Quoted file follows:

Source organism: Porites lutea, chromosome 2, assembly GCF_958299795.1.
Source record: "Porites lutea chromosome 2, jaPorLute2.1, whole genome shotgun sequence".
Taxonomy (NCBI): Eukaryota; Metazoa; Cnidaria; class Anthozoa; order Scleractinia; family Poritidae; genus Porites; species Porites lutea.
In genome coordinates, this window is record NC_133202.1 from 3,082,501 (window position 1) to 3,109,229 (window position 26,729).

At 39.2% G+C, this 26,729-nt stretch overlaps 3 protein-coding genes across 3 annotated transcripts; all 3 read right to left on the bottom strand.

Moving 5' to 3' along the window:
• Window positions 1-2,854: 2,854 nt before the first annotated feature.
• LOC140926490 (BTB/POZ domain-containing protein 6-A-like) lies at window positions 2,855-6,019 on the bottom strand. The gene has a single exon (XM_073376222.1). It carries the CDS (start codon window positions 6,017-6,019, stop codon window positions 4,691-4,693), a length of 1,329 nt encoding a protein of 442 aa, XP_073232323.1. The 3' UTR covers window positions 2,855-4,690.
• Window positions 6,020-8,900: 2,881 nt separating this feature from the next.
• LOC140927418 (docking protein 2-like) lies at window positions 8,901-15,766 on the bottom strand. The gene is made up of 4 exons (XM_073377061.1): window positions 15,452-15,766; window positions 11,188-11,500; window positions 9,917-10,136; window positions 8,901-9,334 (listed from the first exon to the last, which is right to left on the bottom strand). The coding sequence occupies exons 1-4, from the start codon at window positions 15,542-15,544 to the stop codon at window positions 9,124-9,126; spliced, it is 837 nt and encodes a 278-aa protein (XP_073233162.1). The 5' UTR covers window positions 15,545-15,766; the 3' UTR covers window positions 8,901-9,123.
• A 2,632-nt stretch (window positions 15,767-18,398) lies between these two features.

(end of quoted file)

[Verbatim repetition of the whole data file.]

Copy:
Source organism: Porites lutea, chromosome 2, assembly GCF_958299795.1.
Source record: "Porites lutea chromosome 2, jaPorLute2.1, whole genome shotgun sequence".
Taxonomy (NCBI): Eukaryota; Metazoa; Cnidaria; class Anthozoa; order Scleractinia; family Poritidae; genus Porites; species Porites lutea.
In genome coordinates, this window is record NC_133202.1 from 3,082,501 (window position 1) to 3,109,229 (window position 26,729).

At 39.2% G+C, this 26,729-nt stretch overlaps 3 protein-coding genes across 3 annotated transcripts; all 3 read right to left on the bottom strand.

Moving 5' to 3' along the window:
• Window positions 1-2,854: 2,854 nt before the first annotated feature.
• LOC140926490 (BTB/POZ domain-containing protein 6-A-like) lies at window positions 2,855-6,019 on the bottom strand. The gene has a single exon (XM_073376222.1). It carries the CDS (start codon window positions 6,017-6,019, stop codon window positions 4,691-4,693), a length of 1,329 nt encoding a protein of 442 aa, XP_073232323.1. The 3' UTR covers window positions 2,855-4,690.
• Window positions 6,020-8,900: 2,881 nt separating this feature from the next.
• LOC140927418 (docking protein 2-like) lies at window positions 8,901-15,766 on the bottom strand. The gene is made up of 4 exons (XM_073377061.1): window positions 15,452-15,766; window positions 11,188-11,500; window positions 9,917-10,136; window positions 8,901-9,334 (listed from the first exon to the last, which is right to left on the bottom strand). The coding sequence occupies exons 1-4, from the start codon at window positions 15,542-15,544 to the stop codon at window positions 9,124-9,126; spliced, it is 837 nt and encodes a 278-aa protein (XP_073233162.1). The 5' UTR covers window positions 15,545-15,766; the 3' UTR covers window positions 8,901-9,123.
• A 2,632-nt stretch (window positions 15,767-18,398) lies between these two features.